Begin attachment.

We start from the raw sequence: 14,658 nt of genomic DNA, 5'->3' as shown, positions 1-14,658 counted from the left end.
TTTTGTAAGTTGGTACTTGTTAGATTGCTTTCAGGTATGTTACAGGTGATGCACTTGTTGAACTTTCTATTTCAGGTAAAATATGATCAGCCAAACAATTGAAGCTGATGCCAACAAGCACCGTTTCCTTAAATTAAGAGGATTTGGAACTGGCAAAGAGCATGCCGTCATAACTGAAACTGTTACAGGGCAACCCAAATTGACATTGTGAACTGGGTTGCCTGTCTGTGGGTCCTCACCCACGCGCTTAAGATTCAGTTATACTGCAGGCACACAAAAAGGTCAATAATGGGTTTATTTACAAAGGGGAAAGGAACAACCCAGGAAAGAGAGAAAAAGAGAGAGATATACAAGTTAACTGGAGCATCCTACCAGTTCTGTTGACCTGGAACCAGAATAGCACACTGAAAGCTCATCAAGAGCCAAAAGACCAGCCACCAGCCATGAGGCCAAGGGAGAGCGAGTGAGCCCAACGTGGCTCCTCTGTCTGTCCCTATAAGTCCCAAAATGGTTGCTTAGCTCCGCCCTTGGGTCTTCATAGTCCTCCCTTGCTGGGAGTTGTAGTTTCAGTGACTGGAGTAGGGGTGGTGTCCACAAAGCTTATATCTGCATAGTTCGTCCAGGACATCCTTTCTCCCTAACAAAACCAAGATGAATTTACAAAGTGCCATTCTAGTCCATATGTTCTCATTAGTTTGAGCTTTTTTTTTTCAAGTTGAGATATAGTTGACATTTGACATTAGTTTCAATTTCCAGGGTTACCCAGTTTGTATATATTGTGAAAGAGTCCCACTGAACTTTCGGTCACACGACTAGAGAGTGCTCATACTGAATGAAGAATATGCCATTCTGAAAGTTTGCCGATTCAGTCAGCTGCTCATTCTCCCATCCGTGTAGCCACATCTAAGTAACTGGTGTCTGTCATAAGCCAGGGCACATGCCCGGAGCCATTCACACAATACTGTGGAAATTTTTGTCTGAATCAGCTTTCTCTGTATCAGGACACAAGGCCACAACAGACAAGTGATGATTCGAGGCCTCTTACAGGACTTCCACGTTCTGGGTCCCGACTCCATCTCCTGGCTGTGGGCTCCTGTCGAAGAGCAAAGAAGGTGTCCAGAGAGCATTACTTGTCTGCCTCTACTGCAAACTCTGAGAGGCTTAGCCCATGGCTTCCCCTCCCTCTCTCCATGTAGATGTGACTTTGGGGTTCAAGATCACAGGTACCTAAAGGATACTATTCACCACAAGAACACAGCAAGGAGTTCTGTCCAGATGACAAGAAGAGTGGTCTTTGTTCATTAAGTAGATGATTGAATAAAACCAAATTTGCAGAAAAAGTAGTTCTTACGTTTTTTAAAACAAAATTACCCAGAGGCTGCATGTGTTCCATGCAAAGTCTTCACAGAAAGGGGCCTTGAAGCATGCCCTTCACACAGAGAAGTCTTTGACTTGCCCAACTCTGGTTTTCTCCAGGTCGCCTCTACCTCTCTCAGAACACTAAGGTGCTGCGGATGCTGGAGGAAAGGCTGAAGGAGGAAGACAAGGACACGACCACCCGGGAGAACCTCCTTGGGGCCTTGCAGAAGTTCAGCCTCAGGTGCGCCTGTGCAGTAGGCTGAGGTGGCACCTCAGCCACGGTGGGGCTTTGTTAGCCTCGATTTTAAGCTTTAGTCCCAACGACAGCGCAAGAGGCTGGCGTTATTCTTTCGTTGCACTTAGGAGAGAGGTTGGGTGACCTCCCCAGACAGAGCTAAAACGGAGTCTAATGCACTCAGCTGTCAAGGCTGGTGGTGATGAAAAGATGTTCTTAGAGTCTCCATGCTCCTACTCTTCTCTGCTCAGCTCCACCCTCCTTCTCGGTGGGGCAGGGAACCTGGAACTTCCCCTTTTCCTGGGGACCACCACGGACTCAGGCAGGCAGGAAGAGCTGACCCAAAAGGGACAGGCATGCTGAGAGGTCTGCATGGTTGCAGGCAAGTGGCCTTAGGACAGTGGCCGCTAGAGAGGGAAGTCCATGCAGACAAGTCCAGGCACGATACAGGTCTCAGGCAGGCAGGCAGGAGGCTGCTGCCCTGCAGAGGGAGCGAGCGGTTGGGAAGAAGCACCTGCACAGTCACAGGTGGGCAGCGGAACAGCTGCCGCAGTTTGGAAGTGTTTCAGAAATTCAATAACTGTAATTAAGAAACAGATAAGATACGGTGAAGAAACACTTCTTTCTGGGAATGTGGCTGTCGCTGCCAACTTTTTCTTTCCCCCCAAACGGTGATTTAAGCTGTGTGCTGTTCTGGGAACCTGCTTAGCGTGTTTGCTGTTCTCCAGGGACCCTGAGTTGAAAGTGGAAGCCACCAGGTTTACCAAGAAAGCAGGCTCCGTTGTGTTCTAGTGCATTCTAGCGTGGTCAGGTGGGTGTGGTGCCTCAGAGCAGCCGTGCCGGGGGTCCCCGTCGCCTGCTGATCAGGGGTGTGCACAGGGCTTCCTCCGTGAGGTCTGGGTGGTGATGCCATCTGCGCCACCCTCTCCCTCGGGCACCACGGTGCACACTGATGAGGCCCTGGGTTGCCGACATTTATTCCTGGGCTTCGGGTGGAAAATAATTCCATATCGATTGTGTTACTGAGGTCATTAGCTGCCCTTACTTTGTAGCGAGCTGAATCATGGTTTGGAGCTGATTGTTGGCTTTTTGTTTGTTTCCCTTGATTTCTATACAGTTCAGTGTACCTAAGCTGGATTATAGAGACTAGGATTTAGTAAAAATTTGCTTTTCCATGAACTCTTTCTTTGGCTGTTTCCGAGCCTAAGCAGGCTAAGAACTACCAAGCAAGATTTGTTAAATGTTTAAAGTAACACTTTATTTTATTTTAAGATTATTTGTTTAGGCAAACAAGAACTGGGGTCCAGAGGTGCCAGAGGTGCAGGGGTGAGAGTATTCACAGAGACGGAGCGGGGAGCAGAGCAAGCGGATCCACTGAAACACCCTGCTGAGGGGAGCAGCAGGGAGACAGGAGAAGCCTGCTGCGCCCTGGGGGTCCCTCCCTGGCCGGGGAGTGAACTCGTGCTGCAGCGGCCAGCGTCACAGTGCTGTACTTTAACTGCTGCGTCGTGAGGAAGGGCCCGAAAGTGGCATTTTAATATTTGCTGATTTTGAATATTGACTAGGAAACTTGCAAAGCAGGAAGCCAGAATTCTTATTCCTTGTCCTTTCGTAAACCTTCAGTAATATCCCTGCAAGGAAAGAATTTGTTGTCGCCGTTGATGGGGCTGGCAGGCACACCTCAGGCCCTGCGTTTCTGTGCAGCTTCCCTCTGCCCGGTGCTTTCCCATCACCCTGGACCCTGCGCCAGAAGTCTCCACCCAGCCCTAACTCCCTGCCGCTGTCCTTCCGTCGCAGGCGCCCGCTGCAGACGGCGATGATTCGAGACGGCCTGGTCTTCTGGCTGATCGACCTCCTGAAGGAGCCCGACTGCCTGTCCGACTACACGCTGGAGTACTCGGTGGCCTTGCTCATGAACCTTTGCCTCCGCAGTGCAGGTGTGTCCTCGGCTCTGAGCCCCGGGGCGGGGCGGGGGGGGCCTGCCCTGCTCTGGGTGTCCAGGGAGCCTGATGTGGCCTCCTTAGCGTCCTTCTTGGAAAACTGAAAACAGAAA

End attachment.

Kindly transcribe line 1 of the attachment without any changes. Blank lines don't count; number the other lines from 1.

We start from the raw sequence: 14,658 nt of genomic DNA, 5'->3' as shown, positions 1-14,658 counted from the left end.